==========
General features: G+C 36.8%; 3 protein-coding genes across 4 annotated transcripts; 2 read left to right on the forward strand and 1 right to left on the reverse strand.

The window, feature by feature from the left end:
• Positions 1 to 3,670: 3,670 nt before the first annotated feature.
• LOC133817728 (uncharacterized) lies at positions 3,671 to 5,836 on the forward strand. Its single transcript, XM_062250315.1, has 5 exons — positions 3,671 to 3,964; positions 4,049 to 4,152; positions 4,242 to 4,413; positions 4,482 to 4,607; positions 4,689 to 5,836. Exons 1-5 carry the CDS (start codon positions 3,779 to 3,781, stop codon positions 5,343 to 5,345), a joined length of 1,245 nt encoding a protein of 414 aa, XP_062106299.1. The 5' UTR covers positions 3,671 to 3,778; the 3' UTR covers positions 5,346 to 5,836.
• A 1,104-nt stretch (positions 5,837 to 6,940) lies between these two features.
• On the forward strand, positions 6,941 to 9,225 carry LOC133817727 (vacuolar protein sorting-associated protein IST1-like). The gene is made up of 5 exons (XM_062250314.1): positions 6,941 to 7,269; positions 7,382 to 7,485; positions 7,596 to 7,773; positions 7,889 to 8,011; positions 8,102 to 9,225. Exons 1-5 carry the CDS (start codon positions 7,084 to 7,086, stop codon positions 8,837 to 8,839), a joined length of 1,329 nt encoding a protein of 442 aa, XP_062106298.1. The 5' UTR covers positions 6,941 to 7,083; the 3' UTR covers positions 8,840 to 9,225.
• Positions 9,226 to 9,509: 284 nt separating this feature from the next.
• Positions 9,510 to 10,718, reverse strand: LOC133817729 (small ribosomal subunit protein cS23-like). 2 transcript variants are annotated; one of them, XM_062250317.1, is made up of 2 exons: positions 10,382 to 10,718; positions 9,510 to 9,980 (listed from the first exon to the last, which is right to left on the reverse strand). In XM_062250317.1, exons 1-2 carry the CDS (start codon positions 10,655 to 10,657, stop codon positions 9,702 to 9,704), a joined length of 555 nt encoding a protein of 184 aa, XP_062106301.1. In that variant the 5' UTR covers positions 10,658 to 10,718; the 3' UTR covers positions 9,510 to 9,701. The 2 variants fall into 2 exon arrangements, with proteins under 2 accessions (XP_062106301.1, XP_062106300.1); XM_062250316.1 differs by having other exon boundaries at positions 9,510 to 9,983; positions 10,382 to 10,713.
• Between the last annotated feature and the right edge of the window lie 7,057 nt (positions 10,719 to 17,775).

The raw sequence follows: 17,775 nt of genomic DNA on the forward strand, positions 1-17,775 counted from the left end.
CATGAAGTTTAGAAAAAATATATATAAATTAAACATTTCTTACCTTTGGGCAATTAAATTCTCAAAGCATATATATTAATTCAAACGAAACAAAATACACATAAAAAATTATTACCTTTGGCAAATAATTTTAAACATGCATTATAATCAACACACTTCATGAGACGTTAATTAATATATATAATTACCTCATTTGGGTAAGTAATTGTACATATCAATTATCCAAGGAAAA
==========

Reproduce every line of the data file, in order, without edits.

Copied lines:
General features: G+C 36.8%; 3 protein-coding genes across 4 annotated transcripts; 2 read left to right on the forward strand and 1 right to left on the reverse strand.

The window, feature by feature from the left end:
• Positions 1 to 3,670: 3,670 nt before the first annotated feature.
• LOC133817728 (uncharacterized) lies at positions 3,671 to 5,836 on the forward strand. Its single transcript, XM_062250315.1, has 5 exons — positions 3,671 to 3,964; positions 4,049 to 4,152; positions 4,242 to 4,413; positions 4,482 to 4,607; positions 4,689 to 5,836. Exons 1-5 carry the CDS (start codon positions 3,779 to 3,781, stop codon positions 5,343 to 5,345), a joined length of 1,245 nt encoding a protein of 414 aa, XP_062106299.1. The 5' UTR covers positions 3,671 to 3,778; the 3' UTR covers positions 5,346 to 5,836.
• A 1,104-nt stretch (positions 5,837 to 6,940) lies between these two features.
• On the forward strand, positions 6,941 to 9,225 carry LOC133817727 (vacuolar protein sorting-associated protein IST1-like). The gene is made up of 5 exons (XM_062250314.1): positions 6,941 to 7,269; positions 7,382 to 7,485; positions 7,596 to 7,773; positions 7,889 to 8,011; positions 8,102 to 9,225. Exons 1-5 carry the CDS (start codon positions 7,084 to 7,086, stop codon positions 8,837 to 8,839), a joined length of 1,329 nt encoding a protein of 442 aa, XP_062106298.1. The 5' UTR covers positions 6,941 to 7,083; the 3' UTR covers positions 8,840 to 9,225.
• Positions 9,226 to 9,509: 284 nt separating this feature from the next.
• Positions 9,510 to 10,718, reverse strand: LOC133817729 (small ribosomal subunit protein cS23-like). 2 transcript variants are annotated; one of them, XM_062250317.1, is made up of 2 exons: positions 10,382 to 10,718; positions 9,510 to 9,980 (listed from the first exon to the last, which is right to left on the reverse strand). In XM_062250317.1, exons 1-2 carry the CDS (start codon positions 10,655 to 10,657, stop codon positions 9,702 to 9,704), a joined length of 555 nt encoding a protein of 184 aa, XP_062106301.1. In that variant the 5' UTR covers positions 10,658 to 10,718; the 3' UTR covers positions 9,510 to 9,701. The 2 variants fall into 2 exon arrangements, with proteins under 2 accessions (XP_062106301.1, XP_062106300.1); XM_062250316.1 differs by having other exon boundaries at positions 9,510 to 9,983; positions 10,382 to 10,713.
• Between the last annotated feature and the right edge of the window lie 7,057 nt (positions 10,719 to 17,775).

The raw sequence follows: 17,775 nt of genomic DNA on the forward strand, positions 1-17,775 counted from the left end.
CATGAAGTTTAGAAAAAATATATATAAATTAAACATTTCTTACCTTTGGGCAATTAAATTCTCAAAGCATATATATTAATTCAAACGAAACAAAATACACATAAAAAATTATTACCTTTGGCAAATAATTTTAAACATGCATTATAATCAACACACTTCATGAGACGTTAATTAATATATATAATTACCTCATTTGGGTAAGTAATTGTACATATCAATTATCCAAGGAAAA